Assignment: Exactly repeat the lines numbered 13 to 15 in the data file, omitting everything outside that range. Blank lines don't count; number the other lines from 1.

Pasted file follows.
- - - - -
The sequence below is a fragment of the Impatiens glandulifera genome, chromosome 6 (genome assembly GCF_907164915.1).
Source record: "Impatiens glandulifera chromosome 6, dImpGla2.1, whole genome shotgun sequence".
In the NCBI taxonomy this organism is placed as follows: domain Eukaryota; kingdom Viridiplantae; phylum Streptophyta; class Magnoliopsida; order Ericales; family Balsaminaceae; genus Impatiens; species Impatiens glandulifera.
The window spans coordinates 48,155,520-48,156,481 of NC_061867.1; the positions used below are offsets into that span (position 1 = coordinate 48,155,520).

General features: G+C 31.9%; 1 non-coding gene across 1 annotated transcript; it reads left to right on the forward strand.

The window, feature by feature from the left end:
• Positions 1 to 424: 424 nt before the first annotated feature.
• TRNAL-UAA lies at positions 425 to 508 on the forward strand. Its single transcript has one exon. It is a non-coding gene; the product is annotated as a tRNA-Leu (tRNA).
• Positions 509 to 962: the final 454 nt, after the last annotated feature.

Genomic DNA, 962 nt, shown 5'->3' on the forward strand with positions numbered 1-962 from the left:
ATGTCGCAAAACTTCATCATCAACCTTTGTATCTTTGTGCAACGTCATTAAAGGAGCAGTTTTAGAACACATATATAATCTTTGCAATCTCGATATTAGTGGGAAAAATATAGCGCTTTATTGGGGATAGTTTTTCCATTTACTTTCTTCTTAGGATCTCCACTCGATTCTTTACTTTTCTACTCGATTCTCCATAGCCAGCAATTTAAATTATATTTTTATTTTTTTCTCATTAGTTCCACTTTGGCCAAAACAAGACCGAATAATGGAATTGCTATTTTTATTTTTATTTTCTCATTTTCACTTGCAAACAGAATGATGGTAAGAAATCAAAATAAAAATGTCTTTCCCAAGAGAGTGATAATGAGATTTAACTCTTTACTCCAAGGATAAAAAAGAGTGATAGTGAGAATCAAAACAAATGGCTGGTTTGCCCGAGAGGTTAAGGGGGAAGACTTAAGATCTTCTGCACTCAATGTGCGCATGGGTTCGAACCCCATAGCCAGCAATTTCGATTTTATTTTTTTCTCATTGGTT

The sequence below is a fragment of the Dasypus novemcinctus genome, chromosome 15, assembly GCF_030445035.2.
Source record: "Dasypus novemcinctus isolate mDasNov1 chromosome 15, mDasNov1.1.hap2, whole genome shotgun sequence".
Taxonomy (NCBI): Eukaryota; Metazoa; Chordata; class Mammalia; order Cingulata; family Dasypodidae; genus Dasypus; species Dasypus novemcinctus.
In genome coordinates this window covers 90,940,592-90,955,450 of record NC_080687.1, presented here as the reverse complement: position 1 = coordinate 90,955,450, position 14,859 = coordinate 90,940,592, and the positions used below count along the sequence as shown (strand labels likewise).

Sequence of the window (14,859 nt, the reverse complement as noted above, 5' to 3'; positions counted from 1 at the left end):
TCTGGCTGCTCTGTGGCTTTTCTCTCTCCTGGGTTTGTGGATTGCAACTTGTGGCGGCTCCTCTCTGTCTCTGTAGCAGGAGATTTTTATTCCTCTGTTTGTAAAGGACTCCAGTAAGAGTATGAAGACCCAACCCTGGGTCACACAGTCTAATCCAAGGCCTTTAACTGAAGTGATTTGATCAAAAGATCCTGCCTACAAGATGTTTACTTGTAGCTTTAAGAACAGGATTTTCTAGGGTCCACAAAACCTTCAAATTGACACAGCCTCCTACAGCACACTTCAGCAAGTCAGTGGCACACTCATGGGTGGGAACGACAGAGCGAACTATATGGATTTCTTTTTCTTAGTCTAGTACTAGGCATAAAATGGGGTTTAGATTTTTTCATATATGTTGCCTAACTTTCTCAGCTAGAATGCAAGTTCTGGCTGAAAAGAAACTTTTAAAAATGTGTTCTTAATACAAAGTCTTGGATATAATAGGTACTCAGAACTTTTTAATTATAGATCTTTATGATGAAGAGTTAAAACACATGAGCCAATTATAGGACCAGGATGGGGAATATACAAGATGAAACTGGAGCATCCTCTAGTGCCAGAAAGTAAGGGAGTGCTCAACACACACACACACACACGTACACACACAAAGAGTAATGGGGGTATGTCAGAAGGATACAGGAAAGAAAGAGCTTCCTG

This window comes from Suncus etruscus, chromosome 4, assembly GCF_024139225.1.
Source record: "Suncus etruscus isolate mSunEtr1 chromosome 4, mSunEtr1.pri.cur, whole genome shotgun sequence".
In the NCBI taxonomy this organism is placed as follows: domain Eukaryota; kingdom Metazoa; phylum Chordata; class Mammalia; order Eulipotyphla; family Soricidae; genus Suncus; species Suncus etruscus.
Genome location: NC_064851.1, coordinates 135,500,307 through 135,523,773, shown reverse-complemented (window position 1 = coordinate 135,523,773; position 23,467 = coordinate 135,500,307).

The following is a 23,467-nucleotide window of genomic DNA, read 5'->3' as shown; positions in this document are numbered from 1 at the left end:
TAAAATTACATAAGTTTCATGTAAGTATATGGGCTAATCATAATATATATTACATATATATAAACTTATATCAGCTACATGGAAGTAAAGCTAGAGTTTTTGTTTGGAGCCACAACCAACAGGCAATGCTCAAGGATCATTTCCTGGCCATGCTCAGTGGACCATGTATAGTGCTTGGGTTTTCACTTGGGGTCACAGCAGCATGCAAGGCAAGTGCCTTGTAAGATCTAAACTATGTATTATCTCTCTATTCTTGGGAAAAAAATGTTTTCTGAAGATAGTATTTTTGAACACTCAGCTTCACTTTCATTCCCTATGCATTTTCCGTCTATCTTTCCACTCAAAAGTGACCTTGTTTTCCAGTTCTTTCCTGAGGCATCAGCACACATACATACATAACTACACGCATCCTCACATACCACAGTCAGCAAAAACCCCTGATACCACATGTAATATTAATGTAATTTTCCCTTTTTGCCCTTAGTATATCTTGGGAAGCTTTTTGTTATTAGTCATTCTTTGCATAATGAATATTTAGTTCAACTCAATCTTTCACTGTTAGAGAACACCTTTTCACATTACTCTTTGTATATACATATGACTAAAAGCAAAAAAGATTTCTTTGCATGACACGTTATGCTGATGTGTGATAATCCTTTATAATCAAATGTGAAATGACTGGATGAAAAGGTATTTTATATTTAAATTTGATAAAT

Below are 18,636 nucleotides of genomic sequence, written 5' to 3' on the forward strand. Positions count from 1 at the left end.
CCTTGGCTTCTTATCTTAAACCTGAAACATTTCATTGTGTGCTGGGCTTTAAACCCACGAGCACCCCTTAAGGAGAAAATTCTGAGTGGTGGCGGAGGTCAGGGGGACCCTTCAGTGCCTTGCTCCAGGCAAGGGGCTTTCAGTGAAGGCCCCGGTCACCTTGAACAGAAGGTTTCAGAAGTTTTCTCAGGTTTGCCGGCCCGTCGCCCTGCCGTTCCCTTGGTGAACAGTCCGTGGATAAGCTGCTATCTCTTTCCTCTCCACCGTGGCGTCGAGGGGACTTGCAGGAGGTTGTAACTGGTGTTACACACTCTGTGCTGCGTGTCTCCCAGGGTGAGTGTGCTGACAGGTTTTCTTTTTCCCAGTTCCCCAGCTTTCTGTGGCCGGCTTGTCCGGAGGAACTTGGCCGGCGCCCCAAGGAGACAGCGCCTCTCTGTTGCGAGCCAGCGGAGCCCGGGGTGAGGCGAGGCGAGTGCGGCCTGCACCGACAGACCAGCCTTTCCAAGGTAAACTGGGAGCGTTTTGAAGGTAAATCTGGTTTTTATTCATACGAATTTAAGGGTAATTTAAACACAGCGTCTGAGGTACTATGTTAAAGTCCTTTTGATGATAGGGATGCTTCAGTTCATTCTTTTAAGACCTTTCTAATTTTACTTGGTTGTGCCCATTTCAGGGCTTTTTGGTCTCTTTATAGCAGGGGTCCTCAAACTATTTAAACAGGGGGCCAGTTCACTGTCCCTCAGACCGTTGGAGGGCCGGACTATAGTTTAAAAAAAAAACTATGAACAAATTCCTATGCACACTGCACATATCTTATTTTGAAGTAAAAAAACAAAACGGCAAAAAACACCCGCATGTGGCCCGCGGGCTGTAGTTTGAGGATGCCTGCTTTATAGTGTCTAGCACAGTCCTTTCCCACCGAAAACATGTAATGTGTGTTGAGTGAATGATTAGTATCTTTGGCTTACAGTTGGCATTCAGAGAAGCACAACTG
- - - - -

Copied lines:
Source record: "Dasypus novemcinctus isolate mDasNov1 chromosome 15, mDasNov1.1.hap2, whole genome shotgun sequence".
Taxonomy (NCBI): Eukaryota; Metazoa; Chordata; class Mammalia; order Cingulata; family Dasypodidae; genus Dasypus; species Dasypus novemcinctus.
In genome coordinates this window covers 90,940,592-90,955,450 of record NC_080687.1, presented here as the reverse complement: position 1 = coordinate 90,955,450, position 14,859 = coordinate 90,940,592, and the positions used below count along the sequence as shown (strand labels likewise).